Adjusting to a New Budgetary Culture in Space

In my role as the head of Intelsat General, I’m constantly in touch with our customers. We conduct a frank discourse on how can we help them meet their missions in space, overcome obstacles, and best utilize commercial SATCOM. As I wrote back in July, an incredible 90% of in-theater military communications rides on commercial space networks.

All of us in the governmental space market are in the vanguard of a challenging new era. Very difficult questions that haven’t been relevant for over a decade will now need to be answered. What programs do we keep?  Which do we cut? Are there better, more efficient ways to accomplish a particular mission?

Answering these questions represents a true culture change for many of our customers.

It’s been well established that individuals work through stress and grief in phases – Denial, Anger, and eventually Acceptance. We’re at the initial phase of the government’s reaction to the new budget culture for space, which I’d call Hunkering Down. It’s a natural impulse when faced with choices that have no easy answers. The walls come up, and the focus is on saving “our” programs.

It’s understandable, but unfortunate. Not only does this impulse prevent reaching out for help, but it also becomes such a focus that executing on the mission suffers. Hunkering Down also prevents any coordination among branches of the military, hurting chances for a coordinated and strategic response to this country’s space challenges.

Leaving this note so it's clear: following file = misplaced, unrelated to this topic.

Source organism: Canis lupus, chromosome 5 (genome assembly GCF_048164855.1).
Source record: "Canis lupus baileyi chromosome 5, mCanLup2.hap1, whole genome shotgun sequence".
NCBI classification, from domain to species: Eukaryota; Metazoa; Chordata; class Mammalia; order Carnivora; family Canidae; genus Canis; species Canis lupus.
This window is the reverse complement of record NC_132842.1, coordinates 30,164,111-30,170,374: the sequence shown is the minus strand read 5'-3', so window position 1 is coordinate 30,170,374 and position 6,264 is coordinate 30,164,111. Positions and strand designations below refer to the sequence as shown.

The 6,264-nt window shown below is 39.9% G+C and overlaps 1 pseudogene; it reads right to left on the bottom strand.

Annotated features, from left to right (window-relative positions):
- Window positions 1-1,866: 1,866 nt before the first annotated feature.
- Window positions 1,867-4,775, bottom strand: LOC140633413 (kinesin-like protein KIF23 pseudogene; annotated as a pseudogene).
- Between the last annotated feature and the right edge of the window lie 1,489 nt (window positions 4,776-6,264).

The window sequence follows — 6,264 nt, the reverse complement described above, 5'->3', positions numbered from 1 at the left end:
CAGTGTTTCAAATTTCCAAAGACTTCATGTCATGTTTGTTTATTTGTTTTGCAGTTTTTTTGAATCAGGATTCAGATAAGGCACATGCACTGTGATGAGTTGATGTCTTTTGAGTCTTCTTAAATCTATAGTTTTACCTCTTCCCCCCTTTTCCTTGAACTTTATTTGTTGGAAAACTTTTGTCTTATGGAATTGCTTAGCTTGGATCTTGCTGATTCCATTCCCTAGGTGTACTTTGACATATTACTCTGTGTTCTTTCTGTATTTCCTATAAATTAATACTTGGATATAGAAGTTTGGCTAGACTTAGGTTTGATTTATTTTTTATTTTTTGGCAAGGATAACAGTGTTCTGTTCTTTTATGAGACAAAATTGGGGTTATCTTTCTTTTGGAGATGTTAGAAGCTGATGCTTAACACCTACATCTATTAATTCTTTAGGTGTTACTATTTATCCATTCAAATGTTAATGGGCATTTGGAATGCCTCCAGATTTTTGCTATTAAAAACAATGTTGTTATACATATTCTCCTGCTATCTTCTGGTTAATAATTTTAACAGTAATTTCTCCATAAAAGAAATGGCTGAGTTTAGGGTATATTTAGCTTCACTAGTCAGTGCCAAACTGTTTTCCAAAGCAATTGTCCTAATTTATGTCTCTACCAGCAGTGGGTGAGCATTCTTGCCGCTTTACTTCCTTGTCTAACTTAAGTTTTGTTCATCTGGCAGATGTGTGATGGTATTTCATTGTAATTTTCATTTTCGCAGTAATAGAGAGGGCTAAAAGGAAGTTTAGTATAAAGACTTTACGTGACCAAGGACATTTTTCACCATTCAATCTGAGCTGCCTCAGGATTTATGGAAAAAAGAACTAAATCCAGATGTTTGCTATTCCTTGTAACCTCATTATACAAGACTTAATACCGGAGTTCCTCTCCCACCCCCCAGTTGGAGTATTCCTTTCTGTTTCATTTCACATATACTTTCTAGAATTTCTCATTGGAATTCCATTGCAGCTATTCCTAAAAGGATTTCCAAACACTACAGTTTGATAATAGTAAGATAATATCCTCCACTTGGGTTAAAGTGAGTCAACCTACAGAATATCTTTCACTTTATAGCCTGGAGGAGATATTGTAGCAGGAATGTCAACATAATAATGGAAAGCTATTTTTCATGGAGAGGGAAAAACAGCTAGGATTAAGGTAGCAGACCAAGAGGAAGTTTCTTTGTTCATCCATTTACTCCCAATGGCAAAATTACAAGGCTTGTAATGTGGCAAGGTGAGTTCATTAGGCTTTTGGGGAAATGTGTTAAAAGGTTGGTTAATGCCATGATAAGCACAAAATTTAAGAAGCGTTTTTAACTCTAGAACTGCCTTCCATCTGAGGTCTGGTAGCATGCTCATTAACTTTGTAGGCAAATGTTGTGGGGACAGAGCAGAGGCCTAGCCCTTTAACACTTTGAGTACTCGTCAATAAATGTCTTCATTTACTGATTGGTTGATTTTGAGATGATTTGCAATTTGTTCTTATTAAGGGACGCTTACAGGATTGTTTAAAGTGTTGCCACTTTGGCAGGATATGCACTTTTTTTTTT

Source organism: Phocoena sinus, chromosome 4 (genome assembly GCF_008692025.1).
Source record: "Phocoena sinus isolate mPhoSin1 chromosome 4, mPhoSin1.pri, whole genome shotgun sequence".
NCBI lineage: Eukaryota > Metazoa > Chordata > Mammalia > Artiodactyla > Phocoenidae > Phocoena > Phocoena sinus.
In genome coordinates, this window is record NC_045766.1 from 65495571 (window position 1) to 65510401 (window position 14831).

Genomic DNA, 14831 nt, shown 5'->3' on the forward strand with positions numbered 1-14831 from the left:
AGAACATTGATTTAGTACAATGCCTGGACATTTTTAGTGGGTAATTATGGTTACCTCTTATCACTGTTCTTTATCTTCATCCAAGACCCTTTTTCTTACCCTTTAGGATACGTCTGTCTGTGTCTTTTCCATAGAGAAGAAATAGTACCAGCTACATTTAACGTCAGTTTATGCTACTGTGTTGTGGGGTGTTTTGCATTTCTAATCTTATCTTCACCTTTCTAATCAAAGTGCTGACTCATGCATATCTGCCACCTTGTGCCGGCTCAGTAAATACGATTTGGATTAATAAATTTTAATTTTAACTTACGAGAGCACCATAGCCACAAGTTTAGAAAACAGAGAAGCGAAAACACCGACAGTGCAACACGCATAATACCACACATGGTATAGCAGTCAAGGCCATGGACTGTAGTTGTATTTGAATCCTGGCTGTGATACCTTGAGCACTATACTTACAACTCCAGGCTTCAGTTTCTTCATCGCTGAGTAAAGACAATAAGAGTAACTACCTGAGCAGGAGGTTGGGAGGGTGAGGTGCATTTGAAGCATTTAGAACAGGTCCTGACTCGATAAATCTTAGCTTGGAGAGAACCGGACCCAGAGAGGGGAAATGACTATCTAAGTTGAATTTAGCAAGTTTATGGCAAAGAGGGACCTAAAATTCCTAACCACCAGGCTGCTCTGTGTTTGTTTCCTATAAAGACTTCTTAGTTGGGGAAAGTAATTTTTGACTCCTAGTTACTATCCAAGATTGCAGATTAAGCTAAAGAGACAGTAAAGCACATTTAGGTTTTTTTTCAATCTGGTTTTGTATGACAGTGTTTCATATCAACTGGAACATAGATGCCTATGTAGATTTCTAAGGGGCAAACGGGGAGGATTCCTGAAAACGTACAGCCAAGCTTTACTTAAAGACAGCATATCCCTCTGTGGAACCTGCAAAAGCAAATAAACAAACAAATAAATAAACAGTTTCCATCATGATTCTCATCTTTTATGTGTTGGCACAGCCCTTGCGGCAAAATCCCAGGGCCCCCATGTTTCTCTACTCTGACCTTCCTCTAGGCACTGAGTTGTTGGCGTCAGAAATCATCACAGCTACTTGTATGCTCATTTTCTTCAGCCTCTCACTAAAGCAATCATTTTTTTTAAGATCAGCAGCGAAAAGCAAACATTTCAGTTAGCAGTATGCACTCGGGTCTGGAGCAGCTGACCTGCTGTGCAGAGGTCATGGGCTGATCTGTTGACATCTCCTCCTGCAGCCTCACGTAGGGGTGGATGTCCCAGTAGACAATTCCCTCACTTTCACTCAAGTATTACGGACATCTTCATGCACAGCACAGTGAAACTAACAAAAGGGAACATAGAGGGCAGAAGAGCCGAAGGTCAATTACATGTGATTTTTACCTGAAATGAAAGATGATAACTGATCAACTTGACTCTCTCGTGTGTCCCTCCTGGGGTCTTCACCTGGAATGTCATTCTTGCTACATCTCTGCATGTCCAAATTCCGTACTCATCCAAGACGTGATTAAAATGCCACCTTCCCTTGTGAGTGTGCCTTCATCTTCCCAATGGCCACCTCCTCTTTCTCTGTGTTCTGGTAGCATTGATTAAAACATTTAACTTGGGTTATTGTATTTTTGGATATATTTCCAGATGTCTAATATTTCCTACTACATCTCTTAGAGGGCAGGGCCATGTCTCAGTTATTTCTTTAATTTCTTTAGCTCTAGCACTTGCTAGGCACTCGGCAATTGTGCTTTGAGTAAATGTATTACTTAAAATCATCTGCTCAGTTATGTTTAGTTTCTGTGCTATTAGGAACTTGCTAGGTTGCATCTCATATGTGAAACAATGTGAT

There have been some encouraging signs of change. It was a major goal of the 2010 National Space Policy to make more and better use of commercial networks that are already operational, proven and ready for use today. How we’re supporting the Navy through our CBSP program is a good example of that kind of approach.   

Additionally, the DoD is sub-leasing UHF capacity on the Australian Defense Force’s (ADF) hosted payload on board the soon-to-launched Intelsat-22 spacecraft.  This hosted payload is saving the ADF over $150 million and cutting years off deployment time.  The U.S. Government could realize similar benefits by leasing hosted payloads directly from commercial operators, and indications are that they are slowly moving in that direction.

Programs like these are why I’m optimistic about the future, despite the tough budgetary climate. We’ve a better chance of getting these very tough calls correct by working together. Doing so is in the best interest of the mission, the warfigher and the American taxpayer.  

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